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An oil field worker walks up a flight of stairs near wellheads that inject steam into the ground and pump oil out at the Cenovus Energy Christina Lake Steam-Assisted Gravity Drainage (SAGD) project 120 km (74 miles) south of Fort McMurray, Alberta, August 15, 2013. Cenovus has already cut 15 per cent from its 2015 budget, to about $2.6-billion (Canadian).

Todd Korol/Reuters

Oil sands companies are banking on falling service costs – and in some cases demanding cheaper rates from suppliers – to shore up balance sheets as weak crude prices squeeze margins in one of the world's most expensive oil plays.

Suncor Energy Inc., Canadian Natural Resources Ltd. (CNRL) and Cenovus Energy Inc. are among the biggest players that aim to capitalize on a cooling market for everything from labour to materials and construction, as the precipitous drop in oil prices eases competition for key inputs.

The prospect of falling costs is a sharp reversal for a sector that experienced massive overruns and frequent delays on multibillion-dollar construction projects when oil was more than $100 (U.S.) a barrel.

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With prices trading at less than half that level, producers are attempting to bolster returns by clawing back costs on everything from operating expenses to employee overtime.

"We're looking at all that stuff with a finer tooth comb than we had looked at it before," John Brannan, chief operating officer at Cenovus, told an investor conference in Whistler, B.C. on Thursday. "There's an urgency to cut those inefficiencies out of the organization."

The company has already cut 15 per cent from its 2015 budget, to about $2.6-billion (Canadian). Mr. Brannan said Cenovus is assessing whether to cut deeper, noting the company's "committed capital" is $2.1-billion.

Oil prices tumbled again on Thursday after U.S. government data showed a larger-than-expected build in inventories, compounding a supply glut that has cut prices by more than 60 per cent since last June. U.S. benchmark West Texas intermediate fell more than 2 per cent to $46.31 (U.S.) a barrel, while Brent, the international standard, finished the day down at $48.52 a barrel.

The oil rout has erased billions from corporate budgets and cast doubt on bullish production forecasts that once saw oil sands output climbing indefinitely.

The Canadian Association of Petroleum Producers this week slashed its outlook for oil sands investment by about a quarter from last year, to $25-billion (Canadian), and said output would grow at a slower clip than previously forecast.

Over all, the industry group projects oil companies will pare capital spending in western Canada by $23-billion.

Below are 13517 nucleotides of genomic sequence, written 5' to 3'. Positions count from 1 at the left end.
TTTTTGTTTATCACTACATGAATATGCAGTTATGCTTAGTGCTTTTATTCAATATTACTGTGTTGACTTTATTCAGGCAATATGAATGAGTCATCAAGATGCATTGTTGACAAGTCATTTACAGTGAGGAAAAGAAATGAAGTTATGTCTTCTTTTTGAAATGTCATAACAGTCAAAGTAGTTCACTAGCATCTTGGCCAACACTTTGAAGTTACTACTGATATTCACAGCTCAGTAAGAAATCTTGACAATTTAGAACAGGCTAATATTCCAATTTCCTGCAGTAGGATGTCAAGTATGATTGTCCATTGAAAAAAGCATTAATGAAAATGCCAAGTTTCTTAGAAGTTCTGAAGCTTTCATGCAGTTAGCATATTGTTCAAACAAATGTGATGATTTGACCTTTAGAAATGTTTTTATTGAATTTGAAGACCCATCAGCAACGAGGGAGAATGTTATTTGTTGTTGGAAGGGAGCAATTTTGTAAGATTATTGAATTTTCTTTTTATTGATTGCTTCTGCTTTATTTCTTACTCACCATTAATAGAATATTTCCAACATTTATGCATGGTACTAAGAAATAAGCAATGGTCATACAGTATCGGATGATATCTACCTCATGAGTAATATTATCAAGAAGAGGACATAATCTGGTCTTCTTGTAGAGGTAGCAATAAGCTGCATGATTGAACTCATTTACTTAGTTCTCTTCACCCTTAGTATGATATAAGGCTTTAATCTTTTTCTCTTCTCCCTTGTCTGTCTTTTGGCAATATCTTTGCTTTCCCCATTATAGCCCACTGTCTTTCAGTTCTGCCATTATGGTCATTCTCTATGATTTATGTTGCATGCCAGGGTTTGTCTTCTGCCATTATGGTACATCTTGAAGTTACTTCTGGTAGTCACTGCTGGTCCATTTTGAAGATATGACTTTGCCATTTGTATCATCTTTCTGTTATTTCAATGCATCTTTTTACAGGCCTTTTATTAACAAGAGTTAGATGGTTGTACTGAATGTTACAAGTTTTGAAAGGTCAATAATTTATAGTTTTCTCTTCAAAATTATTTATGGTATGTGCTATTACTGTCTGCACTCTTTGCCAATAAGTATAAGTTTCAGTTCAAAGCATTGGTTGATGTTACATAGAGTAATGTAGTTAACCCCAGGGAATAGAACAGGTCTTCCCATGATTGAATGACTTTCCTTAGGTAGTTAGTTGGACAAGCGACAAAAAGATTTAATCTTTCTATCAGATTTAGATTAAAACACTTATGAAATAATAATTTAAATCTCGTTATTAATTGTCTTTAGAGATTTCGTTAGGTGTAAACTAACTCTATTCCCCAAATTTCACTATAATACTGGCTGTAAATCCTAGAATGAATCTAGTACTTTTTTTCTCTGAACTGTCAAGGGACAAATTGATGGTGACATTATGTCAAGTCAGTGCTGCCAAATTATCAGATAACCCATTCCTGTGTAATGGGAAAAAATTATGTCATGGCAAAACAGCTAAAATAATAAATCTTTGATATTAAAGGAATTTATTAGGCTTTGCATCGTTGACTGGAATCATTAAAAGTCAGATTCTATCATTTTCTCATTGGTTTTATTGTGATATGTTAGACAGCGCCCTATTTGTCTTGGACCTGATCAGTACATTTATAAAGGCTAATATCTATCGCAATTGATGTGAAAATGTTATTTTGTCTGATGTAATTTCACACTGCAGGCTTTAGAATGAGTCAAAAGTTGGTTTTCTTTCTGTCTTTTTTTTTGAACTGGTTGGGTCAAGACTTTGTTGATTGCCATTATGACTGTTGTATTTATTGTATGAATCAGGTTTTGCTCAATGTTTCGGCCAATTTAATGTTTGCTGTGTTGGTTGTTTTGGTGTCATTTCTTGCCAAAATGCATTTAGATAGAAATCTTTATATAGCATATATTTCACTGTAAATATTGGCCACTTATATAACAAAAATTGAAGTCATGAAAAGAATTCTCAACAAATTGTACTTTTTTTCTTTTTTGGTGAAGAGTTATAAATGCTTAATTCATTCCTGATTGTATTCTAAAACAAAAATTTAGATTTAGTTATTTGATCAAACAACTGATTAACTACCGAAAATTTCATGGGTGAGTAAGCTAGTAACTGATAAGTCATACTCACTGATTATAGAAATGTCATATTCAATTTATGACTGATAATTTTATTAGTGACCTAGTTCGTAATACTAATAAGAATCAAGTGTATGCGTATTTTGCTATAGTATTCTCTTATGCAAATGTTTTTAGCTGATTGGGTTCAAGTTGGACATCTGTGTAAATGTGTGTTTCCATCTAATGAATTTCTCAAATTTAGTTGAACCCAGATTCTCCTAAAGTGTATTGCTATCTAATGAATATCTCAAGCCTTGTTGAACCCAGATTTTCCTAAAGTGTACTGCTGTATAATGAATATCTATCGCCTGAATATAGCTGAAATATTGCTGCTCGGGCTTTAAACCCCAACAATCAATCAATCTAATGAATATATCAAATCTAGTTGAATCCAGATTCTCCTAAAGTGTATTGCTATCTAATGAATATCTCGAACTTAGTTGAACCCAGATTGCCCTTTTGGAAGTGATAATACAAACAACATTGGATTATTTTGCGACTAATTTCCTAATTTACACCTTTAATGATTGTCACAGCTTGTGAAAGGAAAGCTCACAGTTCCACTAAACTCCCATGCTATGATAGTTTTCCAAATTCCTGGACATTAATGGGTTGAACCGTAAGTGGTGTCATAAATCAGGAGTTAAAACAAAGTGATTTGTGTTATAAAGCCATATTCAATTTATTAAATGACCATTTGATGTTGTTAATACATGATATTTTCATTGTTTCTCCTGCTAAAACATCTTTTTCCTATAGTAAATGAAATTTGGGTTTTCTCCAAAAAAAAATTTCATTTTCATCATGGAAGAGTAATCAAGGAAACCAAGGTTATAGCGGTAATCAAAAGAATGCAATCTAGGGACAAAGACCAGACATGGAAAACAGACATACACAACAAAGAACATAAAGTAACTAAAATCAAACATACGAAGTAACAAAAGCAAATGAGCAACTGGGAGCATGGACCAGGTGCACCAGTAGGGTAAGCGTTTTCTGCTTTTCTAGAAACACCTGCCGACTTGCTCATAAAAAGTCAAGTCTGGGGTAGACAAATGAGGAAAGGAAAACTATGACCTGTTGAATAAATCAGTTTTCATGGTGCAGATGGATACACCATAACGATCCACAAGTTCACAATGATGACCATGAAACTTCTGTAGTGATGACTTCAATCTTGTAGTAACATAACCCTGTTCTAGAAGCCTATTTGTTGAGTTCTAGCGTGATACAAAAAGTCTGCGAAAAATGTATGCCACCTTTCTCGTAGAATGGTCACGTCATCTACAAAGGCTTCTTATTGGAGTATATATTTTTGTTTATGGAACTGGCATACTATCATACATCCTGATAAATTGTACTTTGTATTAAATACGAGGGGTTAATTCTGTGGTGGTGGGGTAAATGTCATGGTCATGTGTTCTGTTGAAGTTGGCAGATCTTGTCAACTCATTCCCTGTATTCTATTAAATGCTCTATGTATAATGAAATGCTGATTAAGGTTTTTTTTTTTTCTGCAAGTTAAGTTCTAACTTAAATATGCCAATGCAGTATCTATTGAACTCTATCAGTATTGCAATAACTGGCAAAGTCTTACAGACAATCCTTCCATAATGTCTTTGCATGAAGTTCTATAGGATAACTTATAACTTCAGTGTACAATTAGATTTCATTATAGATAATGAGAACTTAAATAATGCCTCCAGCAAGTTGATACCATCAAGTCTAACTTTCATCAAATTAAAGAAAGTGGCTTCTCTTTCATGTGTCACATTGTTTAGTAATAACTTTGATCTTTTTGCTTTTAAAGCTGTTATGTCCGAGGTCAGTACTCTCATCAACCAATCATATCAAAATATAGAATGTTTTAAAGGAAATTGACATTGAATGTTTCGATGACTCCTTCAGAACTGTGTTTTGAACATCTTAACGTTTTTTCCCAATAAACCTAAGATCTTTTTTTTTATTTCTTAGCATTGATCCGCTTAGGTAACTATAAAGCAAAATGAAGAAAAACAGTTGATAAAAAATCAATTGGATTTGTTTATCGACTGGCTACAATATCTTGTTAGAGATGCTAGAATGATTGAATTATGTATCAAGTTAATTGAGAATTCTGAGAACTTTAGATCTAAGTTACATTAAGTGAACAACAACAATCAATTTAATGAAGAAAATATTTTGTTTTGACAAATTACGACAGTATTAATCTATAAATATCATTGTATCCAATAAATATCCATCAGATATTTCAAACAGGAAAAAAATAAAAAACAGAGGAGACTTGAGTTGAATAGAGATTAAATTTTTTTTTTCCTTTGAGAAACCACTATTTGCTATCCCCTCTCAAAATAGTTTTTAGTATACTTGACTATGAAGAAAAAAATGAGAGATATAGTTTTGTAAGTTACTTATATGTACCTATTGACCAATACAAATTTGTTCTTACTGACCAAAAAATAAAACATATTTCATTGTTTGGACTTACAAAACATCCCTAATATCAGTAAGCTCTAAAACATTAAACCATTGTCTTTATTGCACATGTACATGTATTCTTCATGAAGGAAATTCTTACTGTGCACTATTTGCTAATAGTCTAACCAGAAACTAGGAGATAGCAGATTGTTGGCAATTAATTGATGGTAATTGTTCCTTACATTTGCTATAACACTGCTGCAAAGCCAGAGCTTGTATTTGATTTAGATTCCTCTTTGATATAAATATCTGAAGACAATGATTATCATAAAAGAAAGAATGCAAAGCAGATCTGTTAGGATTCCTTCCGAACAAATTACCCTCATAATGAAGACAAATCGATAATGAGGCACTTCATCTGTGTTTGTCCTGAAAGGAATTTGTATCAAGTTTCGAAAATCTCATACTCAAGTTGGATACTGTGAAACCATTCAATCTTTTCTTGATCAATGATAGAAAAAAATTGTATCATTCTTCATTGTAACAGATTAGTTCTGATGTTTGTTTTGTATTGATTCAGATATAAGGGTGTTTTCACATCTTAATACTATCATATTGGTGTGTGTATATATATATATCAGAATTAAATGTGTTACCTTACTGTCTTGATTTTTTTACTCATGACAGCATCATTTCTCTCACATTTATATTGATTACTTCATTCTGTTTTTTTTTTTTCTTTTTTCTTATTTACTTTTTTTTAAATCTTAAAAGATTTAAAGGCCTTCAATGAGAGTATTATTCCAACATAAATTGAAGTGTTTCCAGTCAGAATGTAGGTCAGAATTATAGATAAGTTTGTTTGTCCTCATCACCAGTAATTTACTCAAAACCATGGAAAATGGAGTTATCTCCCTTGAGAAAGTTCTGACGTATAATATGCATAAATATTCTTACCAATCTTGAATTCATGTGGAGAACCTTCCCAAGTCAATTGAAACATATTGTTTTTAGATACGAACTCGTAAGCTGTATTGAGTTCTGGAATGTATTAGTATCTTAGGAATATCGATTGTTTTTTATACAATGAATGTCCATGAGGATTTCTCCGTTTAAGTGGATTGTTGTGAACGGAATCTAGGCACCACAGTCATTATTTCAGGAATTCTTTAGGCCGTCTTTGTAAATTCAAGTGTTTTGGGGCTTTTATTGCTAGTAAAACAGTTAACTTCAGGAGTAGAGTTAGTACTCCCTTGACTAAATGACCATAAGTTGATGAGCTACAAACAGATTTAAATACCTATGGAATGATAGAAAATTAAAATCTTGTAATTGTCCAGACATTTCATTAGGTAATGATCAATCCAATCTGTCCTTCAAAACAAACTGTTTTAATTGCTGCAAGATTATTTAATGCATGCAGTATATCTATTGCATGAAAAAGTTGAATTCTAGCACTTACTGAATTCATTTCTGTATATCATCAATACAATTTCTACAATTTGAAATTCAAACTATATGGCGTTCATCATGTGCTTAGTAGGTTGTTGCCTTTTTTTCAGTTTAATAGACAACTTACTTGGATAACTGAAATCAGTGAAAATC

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The cuts are sure to deepen pain for service companies already reeling from reduced activity and extensive layoffs.

On Thursday, the Canadian Association of Oil Well Drilling Contractors predicted the number of active drilling rigs this year would plunge 41 per cent, cutting an estimated 3,400 direct jobs. Another 19,500 indirect jobs could be impacted, the group said.

For oil sands companies wracked by high costs, however, any slowdown would come as a reprieve.

"I think you'll probably see day rates come down pretty quick with activity levels," Corey Bieber, chief financial officer at CNRL, said this week.

In a sign of shifting industry dynamics, CNRL in November sent letters to its suppliers and contractors asking them to re-examine their rates, Mr. Bieber said. He said face-to-face meetings are ongoing, as the company eyes a "headline reduction" of at least 10 per cent.

"We're looking for more than that," he said. "It's still early days."

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A cooling market for labour is also benefiting megaprojects under construction, boosting productivity as more experienced pipefitters and electricians become available at cheaper rates.

That has enabled Suncor to forge ahead with its $13.5-billion Fort Hills mine, even as some analysts question the project's viability at lower crude prices.

"This is precisely when you want to build it, when nobody else is building it," chief financial officer Alister Cowan insisted at the Whistler conference, which was held by Canadian Imperial Bank of Commerce.

Still, analysts say new oil sands projects will remain pressured so long as today's oil prices last.

"Historically we haven't seen the costs of building a [steam-driven] plant or building a new mine actually decline," said Chris Cox, analyst at Raymond James Ltd. in Calgary. "It's always been a consistent rise, even during the last downturn."

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